I’ve had the pleasure of becoming acquainted with a number of authors who, like me, write fiction for the young adult audience. Also simply referred to as YA, these novels typically have main characters between the ages of 13 and 18, sometimes older. They are read by young people in junior high and high school, yes, but more and more adults are enjoying them too.
While awaiting the release of my own novel, Bird Face, I’ve been devouring YA contemporary, historical, mystery, romance, science fiction, speculative, and combinations thereof. There’s something for everyone in YA! Some of these books, released just this summer, are by new authors or rising stars. I’m excited for them and so happy to introduce the following novels to you. These three are from my to-read list, so all information was provided by the authors themselves.
Sometimes God puts people in our lives that test us right down to the very core of who we are. They are people we have to forgive over and over and over and over again. She gets right under your skin. He pushes every button you knew you had and even some you didn’t think you had. She makes you feel like you’re walking on eggshells all the time.
In the book UnEmbraceable, we learn the story of Tamar and all the reasons why she walked around like a stem of thorns with hardly a rose. Steadfast love causes a turnaround, but not without a great deal of hurt, and quite a few of her Christian friends asking “WHY, ME, GOD? WHY ME?!!” In the end, Tamar, the one who is unembraceable, isn’t the only one who changes.
Precarious Yates lives in Texas with husband, daughter, dogs, chickens, rabbit, lizard and by the time you read this, some other exotic creature. She had studied the plight of and worked toward the abolition of modern slavery for over a decade before sitting down to write Revelation Special Ops. She was further inspired by the work of her sister-in-law, who helped to found Love146, an organization that works to raise awareness about human trafficking and builds safe homes in vulnerable regions. Yates spent several years overseas as a missionary in Ireland, and also did missions work in India and the Philippines.
Things get messy when Meg Kavanagh gets involved—first with Jo Russell, the eccentric old artist, and then with Quinn O’Neill, the intriguing loner who can’t hide how he feels about Meg. Her senior year isn’t turning out like she planned it, but sometimes the best parts of life happen in the in-between moments. And Henry will be home soon, right?
He commits to one year in an orphanage that needs him more than he ever dreamed. Thousands of miles from Meg and the new punk who has fallen for her, and absent from the ranch that’s in his blood, Henry Whitmire finds out what it means to trust. When you’re so far from home, it’s terrifying to realize you’re not who you thought. But the perfect glass of calamity makes the best mirror.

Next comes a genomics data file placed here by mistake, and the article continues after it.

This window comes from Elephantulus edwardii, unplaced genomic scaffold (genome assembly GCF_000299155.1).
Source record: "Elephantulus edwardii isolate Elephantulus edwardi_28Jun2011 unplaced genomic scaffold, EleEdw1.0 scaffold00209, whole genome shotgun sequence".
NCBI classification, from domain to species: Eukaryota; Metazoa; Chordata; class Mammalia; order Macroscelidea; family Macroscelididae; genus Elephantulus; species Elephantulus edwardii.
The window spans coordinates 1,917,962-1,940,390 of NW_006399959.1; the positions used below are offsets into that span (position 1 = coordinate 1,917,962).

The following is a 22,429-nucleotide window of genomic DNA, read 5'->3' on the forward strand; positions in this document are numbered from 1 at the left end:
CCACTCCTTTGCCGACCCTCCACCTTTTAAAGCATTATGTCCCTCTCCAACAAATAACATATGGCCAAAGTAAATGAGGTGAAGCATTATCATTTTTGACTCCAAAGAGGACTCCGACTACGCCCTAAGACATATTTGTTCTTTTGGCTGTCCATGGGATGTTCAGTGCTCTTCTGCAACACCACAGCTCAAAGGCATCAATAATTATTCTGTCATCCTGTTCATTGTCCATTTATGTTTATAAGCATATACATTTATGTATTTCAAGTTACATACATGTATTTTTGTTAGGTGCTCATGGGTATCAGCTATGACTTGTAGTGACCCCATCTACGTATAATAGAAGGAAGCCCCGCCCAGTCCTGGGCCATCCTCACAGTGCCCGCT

An identity crisis, long distance love, new temptation, and growing pains teach Henry and Meg how to hang onto each other and to what really matters.
Laura Anderson Kurk writes unconventional and bittersweet contemporary YA. Her debut novel, Glass Girl, and its sequel, Perfect Glass, are available now from Playlist Young Adult Fiction. Laura lives in Texas with her husband and two children.
I live in the in between. Between what if and what is. It’s how I manage. It’s the only way I know. Everyone has their way. This is mine. When high school, cell phone disruption forces a classroom ban, the words on a Post-it note spark a sticky romance between two unlikely friends. Transfer student Talia Vanderbilt has one goal at her new school: to blend in with the walls. Lagan Desai, basketball captain and mathlete, would do just about anything to befriend the new girl. One Post-it note at a time, Lagan persuades Talia to peel back her heart, revealing her treasure chest of pain—an absent mother, a bedridden brother, and an abusive father. In a world where hurt is inevitable, the two teens search for a safe place to weather the storms of life. Together.
Rajdeep decided to be a writer during her junior year in high school after her English teacher gave her an “F” but told her she had potential. She studied English Literature at Northwestern University, and she writes masala-marinated, Young Adult Fiction, blogging weekly at InSearchofWaterfalls dot com.